It was July 11, 1998, in the Warner Bros. Store at the Valley Fair Shopping Center, in San Jose, California.
From 12:00PM to 4:00PM, Kevin Conroy would be signing autographs. The catch? He would only be allowed to sign items purchased at the store. I arrived at ten when the mall (and stores) opened and decided what I wanted to buy. I eventually settled on a box set that contained a Batman collectible plate, a Batman card with a (reproduction, sadly) Bob Kane autograph, and a large book chronicling the history of Batman.
I returned two hours later and got in line to meet the man behind the Bat. I overheard from an employee that Kevin Conroy had just arrived about fifteen minutes before I got there. I was amazed at the line of people. It practically left the store and spilled out into the mall itself. I possessed a Robin card, which I had got with my purchase earlier that morning. Everyone with a Batman card got to see him first. Robin, second. Batgirl, third. Etc, etc. I stood in line patiently, catching only a brief glimpse of the actor as he made his way from the store's back room to the area designated his for the next four hours. Then, with SubZero playing on a big screen TV, the show began.
The line slowly moved forward. Each guest received about a minute or so with him, just enough time to ask a couple questions while he signed their item. My mind raced as I thought about dozens of questions I wanted to ask him. What's it like playing Batman? In what way did you prepare for the role? How many times did you audition before you got the part? Which actors/actresses would you like to work with on the show? It was then that I heard them announce that the people with a Robin card would be next. I was the third person to have one, behind my brother and another fan. By this point, I was able to see Mr. Conroy, sitting behind a desk, smiling and shaking hands, answering questions very enthusiastically. Then, my turn came.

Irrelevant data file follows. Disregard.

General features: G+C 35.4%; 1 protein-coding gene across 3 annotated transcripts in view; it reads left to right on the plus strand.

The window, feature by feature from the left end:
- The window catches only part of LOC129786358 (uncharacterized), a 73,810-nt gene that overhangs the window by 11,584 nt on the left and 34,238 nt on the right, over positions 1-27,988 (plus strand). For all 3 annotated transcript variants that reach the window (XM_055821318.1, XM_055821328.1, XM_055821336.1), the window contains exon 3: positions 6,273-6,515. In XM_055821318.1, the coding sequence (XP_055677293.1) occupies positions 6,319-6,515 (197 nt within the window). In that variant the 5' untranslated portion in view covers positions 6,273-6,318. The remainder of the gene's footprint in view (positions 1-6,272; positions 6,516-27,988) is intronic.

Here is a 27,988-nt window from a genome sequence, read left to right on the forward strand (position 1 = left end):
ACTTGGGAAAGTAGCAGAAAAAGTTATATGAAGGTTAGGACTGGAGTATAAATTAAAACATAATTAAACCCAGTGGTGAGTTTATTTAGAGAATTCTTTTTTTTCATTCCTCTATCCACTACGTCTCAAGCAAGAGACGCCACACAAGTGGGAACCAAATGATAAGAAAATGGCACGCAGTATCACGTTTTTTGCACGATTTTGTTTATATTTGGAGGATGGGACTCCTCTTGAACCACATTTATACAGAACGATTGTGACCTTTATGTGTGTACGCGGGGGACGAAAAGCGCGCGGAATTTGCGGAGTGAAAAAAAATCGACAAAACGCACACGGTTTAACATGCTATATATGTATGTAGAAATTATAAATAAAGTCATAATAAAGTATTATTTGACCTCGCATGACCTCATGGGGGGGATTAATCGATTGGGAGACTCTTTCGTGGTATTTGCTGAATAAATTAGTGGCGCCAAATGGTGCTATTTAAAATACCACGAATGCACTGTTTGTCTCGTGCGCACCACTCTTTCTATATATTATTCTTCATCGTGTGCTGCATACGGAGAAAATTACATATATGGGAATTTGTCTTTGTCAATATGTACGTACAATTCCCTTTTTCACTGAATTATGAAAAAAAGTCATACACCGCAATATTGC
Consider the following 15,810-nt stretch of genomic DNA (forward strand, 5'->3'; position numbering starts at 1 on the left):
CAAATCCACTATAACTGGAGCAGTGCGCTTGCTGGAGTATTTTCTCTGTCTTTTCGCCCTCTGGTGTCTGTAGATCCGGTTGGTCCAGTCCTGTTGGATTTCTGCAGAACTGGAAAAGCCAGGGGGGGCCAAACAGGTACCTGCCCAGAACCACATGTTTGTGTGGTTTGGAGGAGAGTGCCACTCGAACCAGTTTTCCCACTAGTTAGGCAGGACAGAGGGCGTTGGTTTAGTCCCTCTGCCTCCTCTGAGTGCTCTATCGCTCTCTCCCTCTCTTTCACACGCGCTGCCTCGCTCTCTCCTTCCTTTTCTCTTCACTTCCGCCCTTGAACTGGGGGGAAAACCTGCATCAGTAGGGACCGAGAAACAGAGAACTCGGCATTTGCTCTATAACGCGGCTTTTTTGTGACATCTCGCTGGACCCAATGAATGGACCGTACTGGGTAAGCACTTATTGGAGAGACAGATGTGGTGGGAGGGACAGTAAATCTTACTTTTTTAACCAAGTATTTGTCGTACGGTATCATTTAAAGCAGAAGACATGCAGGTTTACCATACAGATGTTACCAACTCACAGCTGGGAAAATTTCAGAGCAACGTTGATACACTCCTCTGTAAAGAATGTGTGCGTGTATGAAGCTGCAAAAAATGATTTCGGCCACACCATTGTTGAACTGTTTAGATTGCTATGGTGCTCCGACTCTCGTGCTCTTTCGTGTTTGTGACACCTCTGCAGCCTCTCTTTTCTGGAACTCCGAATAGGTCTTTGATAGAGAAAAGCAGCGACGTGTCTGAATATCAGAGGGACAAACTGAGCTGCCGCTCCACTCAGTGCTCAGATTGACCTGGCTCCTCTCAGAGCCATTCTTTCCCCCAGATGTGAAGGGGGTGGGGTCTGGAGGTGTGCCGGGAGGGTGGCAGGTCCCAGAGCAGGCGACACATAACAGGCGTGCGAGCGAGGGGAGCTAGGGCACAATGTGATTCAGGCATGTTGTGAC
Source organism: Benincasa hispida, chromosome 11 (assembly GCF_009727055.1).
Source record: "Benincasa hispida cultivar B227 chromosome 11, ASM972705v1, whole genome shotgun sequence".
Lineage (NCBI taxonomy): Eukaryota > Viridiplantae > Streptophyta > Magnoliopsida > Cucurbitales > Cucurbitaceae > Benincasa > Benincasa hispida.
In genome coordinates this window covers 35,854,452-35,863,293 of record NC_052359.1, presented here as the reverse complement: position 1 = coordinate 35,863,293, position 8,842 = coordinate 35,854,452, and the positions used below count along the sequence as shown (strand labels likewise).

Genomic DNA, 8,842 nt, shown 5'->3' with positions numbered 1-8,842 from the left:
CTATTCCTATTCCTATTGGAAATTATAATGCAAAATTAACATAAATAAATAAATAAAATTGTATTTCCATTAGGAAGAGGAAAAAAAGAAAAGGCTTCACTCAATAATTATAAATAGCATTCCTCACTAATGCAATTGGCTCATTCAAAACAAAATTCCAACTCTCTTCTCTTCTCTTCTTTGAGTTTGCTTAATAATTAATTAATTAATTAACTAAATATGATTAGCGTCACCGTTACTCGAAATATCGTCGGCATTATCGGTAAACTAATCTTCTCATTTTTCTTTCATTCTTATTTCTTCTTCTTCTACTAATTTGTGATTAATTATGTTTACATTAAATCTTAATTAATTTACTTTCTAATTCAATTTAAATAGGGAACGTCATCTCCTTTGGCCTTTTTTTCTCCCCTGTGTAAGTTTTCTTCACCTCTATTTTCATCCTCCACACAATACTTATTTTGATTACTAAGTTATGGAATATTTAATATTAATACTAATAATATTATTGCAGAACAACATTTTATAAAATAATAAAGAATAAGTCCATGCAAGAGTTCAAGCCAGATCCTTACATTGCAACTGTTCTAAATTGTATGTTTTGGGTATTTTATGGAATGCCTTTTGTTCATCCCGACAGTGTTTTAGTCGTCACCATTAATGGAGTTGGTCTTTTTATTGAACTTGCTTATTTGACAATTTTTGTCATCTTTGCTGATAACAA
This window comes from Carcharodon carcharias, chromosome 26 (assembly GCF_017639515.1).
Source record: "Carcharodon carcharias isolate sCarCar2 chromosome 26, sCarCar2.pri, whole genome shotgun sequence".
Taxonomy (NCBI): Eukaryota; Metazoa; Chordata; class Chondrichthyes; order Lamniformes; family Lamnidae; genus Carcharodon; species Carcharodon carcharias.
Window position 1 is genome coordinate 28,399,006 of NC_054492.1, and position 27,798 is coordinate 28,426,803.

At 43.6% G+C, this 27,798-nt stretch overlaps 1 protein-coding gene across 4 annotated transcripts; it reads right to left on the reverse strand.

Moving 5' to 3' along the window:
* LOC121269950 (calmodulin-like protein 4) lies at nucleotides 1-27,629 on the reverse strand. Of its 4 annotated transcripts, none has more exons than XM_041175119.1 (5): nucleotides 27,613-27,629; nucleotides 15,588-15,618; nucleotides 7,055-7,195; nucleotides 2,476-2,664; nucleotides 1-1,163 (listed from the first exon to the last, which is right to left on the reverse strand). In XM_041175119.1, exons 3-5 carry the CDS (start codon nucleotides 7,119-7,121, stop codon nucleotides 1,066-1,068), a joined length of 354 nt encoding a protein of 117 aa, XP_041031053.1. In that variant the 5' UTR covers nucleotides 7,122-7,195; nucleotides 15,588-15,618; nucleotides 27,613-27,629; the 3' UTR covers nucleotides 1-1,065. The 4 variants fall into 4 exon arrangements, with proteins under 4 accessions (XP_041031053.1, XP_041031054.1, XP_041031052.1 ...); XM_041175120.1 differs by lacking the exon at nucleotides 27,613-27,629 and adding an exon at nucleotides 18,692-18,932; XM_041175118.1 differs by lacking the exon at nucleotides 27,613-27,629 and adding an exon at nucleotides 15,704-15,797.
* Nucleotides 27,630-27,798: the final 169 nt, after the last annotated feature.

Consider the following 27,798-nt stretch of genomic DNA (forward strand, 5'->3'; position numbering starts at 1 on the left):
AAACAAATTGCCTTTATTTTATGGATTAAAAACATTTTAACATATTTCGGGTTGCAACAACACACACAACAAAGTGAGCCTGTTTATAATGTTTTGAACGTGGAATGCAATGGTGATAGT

My heart raced. I was finally meeting Kevin Conroy. Kevin Conroy! As I reached the table, we exchanged handshakes and introduced ourselves. I asked him to sign a page of the book I had bought, a reproduction of a background animation plate with Batman standing atop a roof. He happily obliged, signing his name in gold ink. Then, the question. I asked him why SubZero had taken so long to be released, because I read that it was supposed to come out summer of '97, but it was delayed and not released until almost the end of the year. He had the answer. Batman and Robin was released, and bombed big time. Warner Bros. feared the negative reaction might affect the sale of the video, so they put in on hold. But when they finally released it, it cleaned house. Everybody loved it. Critics proclaimed it better than the live-action films. Film critic Roger Ebert even highlighted it (a couple months later) as his video pick of the week. Kevin said even Howard Stern, apparently a big Batman fan, absolutely loved it. My time was almost up. One last question. I asked if he saw Batman and Robin, and what he thought of it. His words exactly: (with a smile) "It was pretty bad."
With a final thank you, I shook his hand one last time, retrieved my book, and left a happy person. Living in the Bay Area, I don't get the chance that often to meet celebrities, as one would living in a celebrity-filled area like Hollywood or Los Angeles. So I was very excited the rest of the day. I believe this was also the very first autograph-signing session Mr. Conroy had ever done, and I felt very privileged to be a part of it. I'll never forget it.